Thursday, April 19, 2018

VERONA 2017: The Santo Stefano Church


So, after the Santa Maria in Organo church, followed by the Roman theater (remember?), we next stopped at the Santo Stefano church right next door.

That would be the green dot.

It was consecrated in 421 and was the burial site for the bishops of Verona for 4 centuries.
For a period of time it was the duomo/cathedral of the city.
It is one of the city's oldest churches.

We had seen the octagonal bell tower first before seeing the church.

This drawing (from Google images) helps.  

As usually happens, we're "short of eyes" when we first enter a church.  Where to start?
In this case, we entered the "lower church"...

where we were met by a volunteer who made it clear she would guide/assist us.
While we prefer to wander about on our  own, we later discovered that this church
has locked parts that can only be seen through guides.
And there were guides there that day because of the Verona Minor Hierusalem project,
a "small Jerusalem" experience for those who can't travel to the Holy Land.

She (our guide) immediately started with the amazing frescoes everywhere.

These are the Musical Angels by Domenico Brusasorzi, circa 1552.

She then took us down to the crypt...

where we saw a 14th century statue of St. Peter in his chair.
(Hmmm.  Where was St. Stefano?)

[I'm not sure I took any other photos in the crypt???  See why we don't usually like guides?]

To be honest, this church, along with the sequence of my images, is totally confusing to me.
 "The interior of the church has three naves, but with a single ceiling,
which has a cross, crypt and raised presbytery."

It took me awhile to figure out that this image (above)
is the main altar of the presbytery, which is raised from the lower church.

Here's a view from the lower church (from Google images), by Willem-Jan vander Zanden.

Walking down from the main altar...our guide then took us to the locked apse.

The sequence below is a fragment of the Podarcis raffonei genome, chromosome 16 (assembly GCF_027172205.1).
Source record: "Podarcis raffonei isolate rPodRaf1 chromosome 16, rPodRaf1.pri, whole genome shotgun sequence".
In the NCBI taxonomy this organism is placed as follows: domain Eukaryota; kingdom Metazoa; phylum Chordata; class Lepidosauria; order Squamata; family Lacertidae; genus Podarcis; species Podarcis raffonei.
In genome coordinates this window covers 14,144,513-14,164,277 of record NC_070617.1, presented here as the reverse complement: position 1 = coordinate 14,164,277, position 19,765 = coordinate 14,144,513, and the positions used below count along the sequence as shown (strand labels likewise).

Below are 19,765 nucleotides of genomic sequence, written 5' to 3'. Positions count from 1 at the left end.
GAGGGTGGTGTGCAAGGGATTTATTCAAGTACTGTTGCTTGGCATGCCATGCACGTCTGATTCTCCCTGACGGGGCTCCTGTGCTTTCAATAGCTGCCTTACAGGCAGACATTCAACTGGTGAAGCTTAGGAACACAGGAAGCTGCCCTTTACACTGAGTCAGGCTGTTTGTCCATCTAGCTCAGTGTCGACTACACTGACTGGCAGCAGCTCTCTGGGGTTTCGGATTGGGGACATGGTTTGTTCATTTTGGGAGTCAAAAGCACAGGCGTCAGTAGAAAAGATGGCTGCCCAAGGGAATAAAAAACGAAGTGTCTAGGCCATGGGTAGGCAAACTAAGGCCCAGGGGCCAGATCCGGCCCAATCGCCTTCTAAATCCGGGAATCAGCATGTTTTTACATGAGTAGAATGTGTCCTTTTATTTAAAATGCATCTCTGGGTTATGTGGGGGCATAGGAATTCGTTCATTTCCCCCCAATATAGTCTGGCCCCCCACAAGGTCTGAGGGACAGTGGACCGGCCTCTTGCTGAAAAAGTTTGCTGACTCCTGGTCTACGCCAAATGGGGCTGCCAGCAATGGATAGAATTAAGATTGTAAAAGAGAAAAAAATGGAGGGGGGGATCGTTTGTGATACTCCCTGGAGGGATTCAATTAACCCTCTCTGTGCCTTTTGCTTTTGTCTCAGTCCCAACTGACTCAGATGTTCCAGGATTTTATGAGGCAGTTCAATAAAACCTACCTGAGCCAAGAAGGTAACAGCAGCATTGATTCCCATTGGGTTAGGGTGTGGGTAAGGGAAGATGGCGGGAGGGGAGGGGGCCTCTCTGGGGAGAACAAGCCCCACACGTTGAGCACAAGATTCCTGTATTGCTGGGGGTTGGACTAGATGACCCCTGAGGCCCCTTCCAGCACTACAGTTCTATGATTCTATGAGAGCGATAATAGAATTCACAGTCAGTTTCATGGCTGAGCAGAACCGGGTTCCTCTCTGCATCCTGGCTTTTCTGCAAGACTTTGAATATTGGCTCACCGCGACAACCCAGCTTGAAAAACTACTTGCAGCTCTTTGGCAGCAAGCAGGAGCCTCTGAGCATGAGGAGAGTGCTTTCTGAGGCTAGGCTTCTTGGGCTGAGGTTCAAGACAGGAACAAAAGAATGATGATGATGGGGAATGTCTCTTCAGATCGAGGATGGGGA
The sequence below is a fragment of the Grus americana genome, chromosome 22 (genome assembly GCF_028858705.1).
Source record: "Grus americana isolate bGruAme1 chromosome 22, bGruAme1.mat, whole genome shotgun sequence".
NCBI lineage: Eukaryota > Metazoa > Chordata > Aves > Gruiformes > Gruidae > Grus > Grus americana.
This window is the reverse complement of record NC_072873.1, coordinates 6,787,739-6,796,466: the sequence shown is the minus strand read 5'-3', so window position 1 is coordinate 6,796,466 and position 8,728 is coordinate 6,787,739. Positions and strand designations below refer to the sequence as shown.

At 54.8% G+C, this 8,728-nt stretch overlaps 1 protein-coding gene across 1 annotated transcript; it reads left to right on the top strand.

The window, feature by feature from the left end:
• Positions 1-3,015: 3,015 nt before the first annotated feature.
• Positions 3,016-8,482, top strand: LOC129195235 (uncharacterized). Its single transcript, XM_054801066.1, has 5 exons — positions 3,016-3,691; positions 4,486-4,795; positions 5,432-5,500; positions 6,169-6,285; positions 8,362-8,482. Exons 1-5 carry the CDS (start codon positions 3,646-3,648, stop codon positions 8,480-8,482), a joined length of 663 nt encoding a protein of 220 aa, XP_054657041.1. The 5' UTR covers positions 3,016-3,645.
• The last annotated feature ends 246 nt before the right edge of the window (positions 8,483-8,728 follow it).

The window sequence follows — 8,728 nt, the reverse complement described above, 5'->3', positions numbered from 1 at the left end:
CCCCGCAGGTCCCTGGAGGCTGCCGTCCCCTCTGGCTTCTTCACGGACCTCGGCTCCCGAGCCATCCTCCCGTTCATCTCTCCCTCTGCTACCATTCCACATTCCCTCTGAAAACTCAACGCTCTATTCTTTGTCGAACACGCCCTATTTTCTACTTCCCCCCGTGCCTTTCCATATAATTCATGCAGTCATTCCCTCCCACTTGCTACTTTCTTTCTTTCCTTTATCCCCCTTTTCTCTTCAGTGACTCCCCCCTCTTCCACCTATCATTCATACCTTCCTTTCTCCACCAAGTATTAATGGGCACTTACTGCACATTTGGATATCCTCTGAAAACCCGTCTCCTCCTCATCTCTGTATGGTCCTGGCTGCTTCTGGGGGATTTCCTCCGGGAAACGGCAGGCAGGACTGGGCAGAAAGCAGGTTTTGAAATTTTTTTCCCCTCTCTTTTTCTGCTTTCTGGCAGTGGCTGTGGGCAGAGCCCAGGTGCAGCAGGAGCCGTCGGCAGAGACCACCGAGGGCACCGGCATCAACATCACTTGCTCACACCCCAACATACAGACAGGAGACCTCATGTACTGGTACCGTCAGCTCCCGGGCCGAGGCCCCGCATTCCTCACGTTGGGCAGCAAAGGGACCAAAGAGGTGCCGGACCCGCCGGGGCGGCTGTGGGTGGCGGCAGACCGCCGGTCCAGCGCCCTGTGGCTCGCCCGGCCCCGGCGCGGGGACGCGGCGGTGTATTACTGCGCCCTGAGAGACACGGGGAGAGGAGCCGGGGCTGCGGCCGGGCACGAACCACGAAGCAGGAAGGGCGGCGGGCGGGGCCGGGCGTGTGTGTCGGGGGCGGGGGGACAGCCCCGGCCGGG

At least I think this is the locked apse, apparently something not everyone gets to see.
The definition of an apse is "a semicircular recess covered with a hemispherical vault or semi-dome."

It looks more like a crypt to me...but I believe this was indeed the part under lock and key?
And I believe it's behind the main floor, under the raised altar (are you following this?). 


It looks like it fits the description of an apse, right?!
I have a feeling we were very lucky to see it that day.

Back to the main/lower church (with the stairs to the altar), we were left on our own...

to view the side chapels...


and to light a candle for someone.
No, I'm not a Roman Catholic but I'm loving the sentiment behind "lighting a candle" for someone.
It's the meditative action in that moment that is becoming special for me.

♥ ♥ ♥ ♥ ♥

On that note, as we left the church, these three keystones showed their faces to us.
What more is there to say??!!


8 comments:

  1. You had me at 421. People prayed in style! Beautiful! The crypt wouldn’t have been my favourite place!

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    1. I just really wish I knew what the crypt looked like, Marie, so are you saying the apse wouldn't be your favorite place? See how confused I still am!

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  2. This was an amazing church and indeed there were some parts that did not make sense. I think to remember(don't hold me to it) that the locked apse was a secret place where there were sermons behind locked doors and only for special people??
    Nevertheless I think we saw some unique fresco's and "how old it is" is even for me mind blowing. A wonderful post, IHVJ.

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    1. I thought I'd find plenty of articles to Google about this place, Astrid, but...lo and behold...not that much. It makes me want to go back! At least we saw a lot to hold our attention.

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  3. Just wow, what a lot of beauty and interest in this amazing church!

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    1. I know, Ruth. I just wish I had it all a bit clearer in my mind's eye!

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  4. I can’t recall if we got to Verona, but we did spend much of the trip singing, “We open in Venice…” for much of the trip. If we got to Verona, it’s all a blur. Glad you were able, finally, to make sense of the church, or did you?

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    1. Verona is two hours away by train, Ted, where we spent 4 full days after our 7 days in Venice. We're so glad we did! And yes, I do think I've finally figured out this church. But I'm totally confused as to why I have no other photos of the crypt??? Maybe the guide was in my way????

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